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Alternative Market Briefing

Opalesque Webinar: So, when should you exit a manager?

Friday, March 13, 2020

Cedric Kohler
B. G., Opalesque Geneva for New Managers:

BlackRock Multi-Sector Income Trust recently fired one of its fund managers for conflict-of-interest after that manager loaned $75m to an indie film studio that cast his daughter in one of their movies, according to The Daily Mail and other papers. That is, for one, an unusual yet valid reason for firing a manager. Managers' reactions to the pandemic and the ensuing stock markets' freefall might be another. But what are the most common reasons for doing so?

Before you fire a manager, you need to define your performance success criteria, according to Cedric Kohler, partner at Fundana, a Geneva-based fund of hedge funds manager.

Do you have an absolute return target in mind or is it a relative to a benchmark, a portfolio or a peer group? How much of the performance should come from alpha versus beta? How much of the returns come from longs and from shorts? How much of the returns come from specific factors (such as momentum, growth, etc.)?

Furthermore, "every manager goes through a life cycle, and you need to be able to anticipate how things are going to turn out," he says during a recent on manager selection.

The typical reasons to fire a manager are:
- Change of manager
- Style drift
- Changes of terms
- Legal action
- Concentration ratio

As well as:
- Inability to understand performance drivers
- The portfolio becomes illiquid
- Rapid AuM growth. "Anything that grows to fast will be completely disrupted. We like to see our managers pause and digest growth by looking for other stocks, hiring more analysts, etc."

In general, try to look for anything that could change the portfolio manager's focus." It could be simple things like their organisation becoming more complex by for example managing more vehicles," he adds.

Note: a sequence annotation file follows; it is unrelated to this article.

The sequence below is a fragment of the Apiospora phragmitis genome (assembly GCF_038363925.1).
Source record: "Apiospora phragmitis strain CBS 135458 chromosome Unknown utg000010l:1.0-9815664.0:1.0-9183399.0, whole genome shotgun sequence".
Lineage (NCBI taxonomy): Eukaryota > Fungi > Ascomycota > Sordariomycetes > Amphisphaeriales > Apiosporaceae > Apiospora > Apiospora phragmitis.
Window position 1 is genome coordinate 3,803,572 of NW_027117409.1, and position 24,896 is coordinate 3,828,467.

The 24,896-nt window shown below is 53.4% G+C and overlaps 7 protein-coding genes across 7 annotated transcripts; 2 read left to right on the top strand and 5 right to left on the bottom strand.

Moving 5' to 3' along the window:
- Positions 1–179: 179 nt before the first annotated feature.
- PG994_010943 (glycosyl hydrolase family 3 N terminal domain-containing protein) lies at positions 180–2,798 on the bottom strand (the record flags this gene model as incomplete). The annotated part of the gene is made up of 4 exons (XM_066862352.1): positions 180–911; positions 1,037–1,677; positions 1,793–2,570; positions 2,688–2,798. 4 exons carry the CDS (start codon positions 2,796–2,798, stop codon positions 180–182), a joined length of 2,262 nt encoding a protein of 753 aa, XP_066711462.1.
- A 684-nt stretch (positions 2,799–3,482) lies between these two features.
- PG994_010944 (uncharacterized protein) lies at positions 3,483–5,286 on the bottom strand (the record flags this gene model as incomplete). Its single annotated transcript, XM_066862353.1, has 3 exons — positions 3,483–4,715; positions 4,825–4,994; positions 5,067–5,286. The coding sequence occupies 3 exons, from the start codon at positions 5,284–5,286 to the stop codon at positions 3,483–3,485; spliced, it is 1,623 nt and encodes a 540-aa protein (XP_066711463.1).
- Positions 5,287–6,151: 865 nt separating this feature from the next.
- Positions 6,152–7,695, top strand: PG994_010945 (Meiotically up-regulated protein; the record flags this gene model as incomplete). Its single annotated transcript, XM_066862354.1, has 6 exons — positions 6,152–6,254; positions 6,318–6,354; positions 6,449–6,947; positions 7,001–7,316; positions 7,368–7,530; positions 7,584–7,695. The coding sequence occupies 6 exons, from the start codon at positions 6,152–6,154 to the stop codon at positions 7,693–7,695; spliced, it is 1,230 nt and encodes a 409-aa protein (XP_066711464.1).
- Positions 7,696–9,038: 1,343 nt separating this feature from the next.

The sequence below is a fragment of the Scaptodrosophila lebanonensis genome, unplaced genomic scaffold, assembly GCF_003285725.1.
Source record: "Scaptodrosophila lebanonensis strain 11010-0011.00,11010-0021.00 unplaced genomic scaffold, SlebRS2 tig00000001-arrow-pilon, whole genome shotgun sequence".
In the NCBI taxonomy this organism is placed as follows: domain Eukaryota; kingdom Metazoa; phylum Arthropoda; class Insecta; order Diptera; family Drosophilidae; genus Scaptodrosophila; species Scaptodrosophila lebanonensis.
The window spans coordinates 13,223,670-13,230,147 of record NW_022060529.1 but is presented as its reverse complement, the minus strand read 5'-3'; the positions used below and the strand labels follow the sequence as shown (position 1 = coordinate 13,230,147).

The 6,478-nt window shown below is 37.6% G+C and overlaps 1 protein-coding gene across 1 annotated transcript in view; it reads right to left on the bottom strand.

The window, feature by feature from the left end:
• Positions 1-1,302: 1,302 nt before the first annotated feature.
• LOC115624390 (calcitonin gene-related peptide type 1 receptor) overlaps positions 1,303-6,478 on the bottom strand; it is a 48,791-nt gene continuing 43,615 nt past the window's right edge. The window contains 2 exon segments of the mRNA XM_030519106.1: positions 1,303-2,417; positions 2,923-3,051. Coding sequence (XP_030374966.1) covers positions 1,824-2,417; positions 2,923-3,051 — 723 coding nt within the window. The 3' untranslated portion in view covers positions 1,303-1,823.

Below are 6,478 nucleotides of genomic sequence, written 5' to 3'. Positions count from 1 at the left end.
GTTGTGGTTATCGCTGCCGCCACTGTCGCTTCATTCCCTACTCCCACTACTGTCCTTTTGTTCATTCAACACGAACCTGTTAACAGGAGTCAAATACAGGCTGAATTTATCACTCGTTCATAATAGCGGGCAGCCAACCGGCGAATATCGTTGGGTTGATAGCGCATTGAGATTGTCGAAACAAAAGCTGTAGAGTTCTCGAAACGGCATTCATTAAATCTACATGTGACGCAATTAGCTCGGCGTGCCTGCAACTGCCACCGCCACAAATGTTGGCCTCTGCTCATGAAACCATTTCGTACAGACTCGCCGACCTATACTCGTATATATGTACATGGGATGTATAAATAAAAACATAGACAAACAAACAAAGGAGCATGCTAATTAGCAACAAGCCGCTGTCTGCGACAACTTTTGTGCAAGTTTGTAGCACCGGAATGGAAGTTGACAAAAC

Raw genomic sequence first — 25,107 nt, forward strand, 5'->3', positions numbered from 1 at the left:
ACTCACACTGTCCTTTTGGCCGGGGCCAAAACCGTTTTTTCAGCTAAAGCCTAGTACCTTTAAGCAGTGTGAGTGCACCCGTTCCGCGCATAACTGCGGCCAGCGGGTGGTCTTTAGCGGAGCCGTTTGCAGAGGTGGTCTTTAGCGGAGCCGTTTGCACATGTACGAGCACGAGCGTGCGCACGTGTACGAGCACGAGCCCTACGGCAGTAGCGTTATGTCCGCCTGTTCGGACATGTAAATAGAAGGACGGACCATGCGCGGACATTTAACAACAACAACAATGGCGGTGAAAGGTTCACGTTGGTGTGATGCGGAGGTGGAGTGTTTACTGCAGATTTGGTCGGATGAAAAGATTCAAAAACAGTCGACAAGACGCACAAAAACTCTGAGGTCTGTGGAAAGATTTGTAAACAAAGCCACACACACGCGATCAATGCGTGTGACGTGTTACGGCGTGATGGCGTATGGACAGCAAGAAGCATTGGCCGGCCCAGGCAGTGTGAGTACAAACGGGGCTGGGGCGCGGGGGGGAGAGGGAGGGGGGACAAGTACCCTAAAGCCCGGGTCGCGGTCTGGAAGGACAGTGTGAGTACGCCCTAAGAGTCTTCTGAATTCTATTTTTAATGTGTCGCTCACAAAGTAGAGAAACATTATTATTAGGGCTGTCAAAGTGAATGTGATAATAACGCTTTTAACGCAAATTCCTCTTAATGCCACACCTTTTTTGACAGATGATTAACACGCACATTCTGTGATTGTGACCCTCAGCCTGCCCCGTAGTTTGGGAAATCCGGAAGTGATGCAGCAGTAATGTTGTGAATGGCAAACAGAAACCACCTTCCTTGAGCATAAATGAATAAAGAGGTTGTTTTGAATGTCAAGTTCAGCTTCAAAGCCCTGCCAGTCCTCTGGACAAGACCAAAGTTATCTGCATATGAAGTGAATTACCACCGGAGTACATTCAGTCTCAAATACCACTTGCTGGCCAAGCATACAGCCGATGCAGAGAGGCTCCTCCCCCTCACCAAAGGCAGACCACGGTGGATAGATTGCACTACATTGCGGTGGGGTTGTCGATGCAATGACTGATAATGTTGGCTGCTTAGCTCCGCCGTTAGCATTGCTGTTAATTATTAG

Manager selection is key

In the hedge fund world, there are challenges to sort through: a high degree of luck, a high degree of dispersion and a performance that is not usually persistent. So manager selection is key, he says.

Focusing on manager performance only does not allow allocators to differentiate skill from luck. Also, the performance numbers are not usually real. And beware of what looks too good to be true.

Looking only at the investment process is also a challenge. All of them make good sense. But one must be aware of manager behaviours, see how they will react to a market correction and a fund drawdown. What is portrayed on paper does not usually translate into reality.

As for themes, they always sound great, he continues. But "there is a world of difference between a great theme and a great performance. So we try to put that aside as much as we can."

Fundana's approach can be summed up as such: "We prefer facts over speech." It centers around three pillars:
(1) discover talent early (preferably more simple set-ups with a minimum of $200m);
(2) control the downside (with risk management tools and operational due diligence);
(3) ensure the upside (breaking down sources of performance and risks of AuM dilution).

Kohler wraps up by reminding us of the value of funds of funds (FoFs), the fallen funds of 2008. FoFs did not always add value before the crisis, he says. But a lot of clean-up has been done since then. Nowadays FoFs still make sense to some investors, because through FoFs, they get access to new managers; minimum investments are lower; FoFs have expertise and resources, such as dedicated staff and operations. FoFs can also provide special research for strategies that have high dispersion, as well as diversification with lower risks, and fee negotiations.

You can listen to a recording of the Skills lab webinar, Rethinking manager selection: skill or luck? (about 60 mins) here:

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